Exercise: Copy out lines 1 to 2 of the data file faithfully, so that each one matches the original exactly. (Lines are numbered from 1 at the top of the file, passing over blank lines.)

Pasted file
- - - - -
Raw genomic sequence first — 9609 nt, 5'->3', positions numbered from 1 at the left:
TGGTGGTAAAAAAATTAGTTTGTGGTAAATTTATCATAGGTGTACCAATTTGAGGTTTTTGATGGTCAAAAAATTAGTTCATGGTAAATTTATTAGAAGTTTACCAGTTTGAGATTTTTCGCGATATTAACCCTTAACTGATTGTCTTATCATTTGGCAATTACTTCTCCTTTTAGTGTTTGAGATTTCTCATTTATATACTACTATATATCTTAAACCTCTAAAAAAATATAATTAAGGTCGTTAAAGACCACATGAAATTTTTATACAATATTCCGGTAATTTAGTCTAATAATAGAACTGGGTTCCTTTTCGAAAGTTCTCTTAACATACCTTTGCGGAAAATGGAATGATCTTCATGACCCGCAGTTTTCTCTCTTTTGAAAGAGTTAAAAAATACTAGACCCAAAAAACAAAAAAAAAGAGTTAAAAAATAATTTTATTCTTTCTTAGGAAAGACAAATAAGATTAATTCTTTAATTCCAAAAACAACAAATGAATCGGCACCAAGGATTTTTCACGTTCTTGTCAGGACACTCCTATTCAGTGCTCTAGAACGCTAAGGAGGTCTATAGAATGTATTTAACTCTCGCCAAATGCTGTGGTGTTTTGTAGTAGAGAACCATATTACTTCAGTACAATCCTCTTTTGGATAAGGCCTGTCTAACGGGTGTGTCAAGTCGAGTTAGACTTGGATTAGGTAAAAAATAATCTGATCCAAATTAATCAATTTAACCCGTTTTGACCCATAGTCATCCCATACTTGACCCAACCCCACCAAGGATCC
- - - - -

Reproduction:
Raw genomic sequence first — 9609 nt, 5'->3', positions numbered from 1 at the left:
TGGTGGTAAAAAAATTAGTTTGTGGTAAATTTATCATAGGTGTACCAATTTGAGGTTTTTGATGGTCAAAAAATTAGTTCATGGTAAATTTATTAGAAGTTTACCAGTTTGAGATTTTTCGCGATATTAACCCTTAACTGATTGTCTTATCATTTGGCAATTACTTCTCCTTTTAGTGTTTGAGATTTCTCATTTATATACTACTATATATCTTAAACCTCTAAAAAAATATAATTAAGGTCGTTAAAGACCACATGAAATTTTTATACAATATTCCGGTAATTTAGTCTAATAATAGAACTGGGTTCCTTTTCGAAAGTTCTCTTAACATACCTTTGCGGAAAATGGAATGATCTTCATGACCCGCAGTTTTCTCTCTTTTGAAAGAGTTAAAAAATACTAGACCCAAAAAACAAAAAAAAAGAGTTAAAAAATAATTTTATTCTTTCTTAGGAAAGACAAATAAGATTAATTCTTTAATTCCAAAAACAACAAATGAATCGGCACCAAGGATTTTTCACGTTCTTGTCAGGACACTCCTATTCAGTGCTCTAGAACGCTAAGGAGGTCTATAGAATGTATTTAACTCTCGCCAAATGCTGTGGTGTTTTGTAGTAGAGAACCATATTACTTCAGTACAATCCTCTTTTGGATAAGGCCTGTCTAACGGGTGTGTCAAGTCGAGTTAGACTTGGATTAGGTAAAAAATAATCTGATCCAAATTAATCAATTTAACCCGTTTTGACCCATAGTCATCCCATACTTGACCCAACCCCACCAAGGATCC